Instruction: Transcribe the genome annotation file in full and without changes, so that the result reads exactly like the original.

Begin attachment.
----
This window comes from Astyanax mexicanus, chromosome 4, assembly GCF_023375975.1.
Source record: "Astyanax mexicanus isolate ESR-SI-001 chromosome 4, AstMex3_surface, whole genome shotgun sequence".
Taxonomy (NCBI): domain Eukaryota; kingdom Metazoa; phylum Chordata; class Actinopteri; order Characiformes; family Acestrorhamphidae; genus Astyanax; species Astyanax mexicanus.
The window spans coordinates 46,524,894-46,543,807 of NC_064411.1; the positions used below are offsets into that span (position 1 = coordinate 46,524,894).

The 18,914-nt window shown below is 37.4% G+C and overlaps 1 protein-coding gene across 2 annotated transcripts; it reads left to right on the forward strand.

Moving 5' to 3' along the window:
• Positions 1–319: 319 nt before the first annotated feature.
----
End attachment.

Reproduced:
This window comes from Astyanax mexicanus, chromosome 4, assembly GCF_023375975.1.
Source record: "Astyanax mexicanus isolate ESR-SI-001 chromosome 4, AstMex3_surface, whole genome shotgun sequence".
Taxonomy (NCBI): domain Eukaryota; kingdom Metazoa; phylum Chordata; class Actinopteri; order Characiformes; family Acestrorhamphidae; genus Astyanax; species Astyanax mexicanus.
The window spans coordinates 46,524,894-46,543,807 of NC_064411.1; the positions used below are offsets into that span (position 1 = coordinate 46,524,894).

The 18,914-nt window shown below is 37.4% G+C and overlaps 1 protein-coding gene across 2 annotated transcripts; it reads left to right on the forward strand.

Moving 5' to 3' along the window:
• Positions 1–319: 319 nt before the first annotated feature.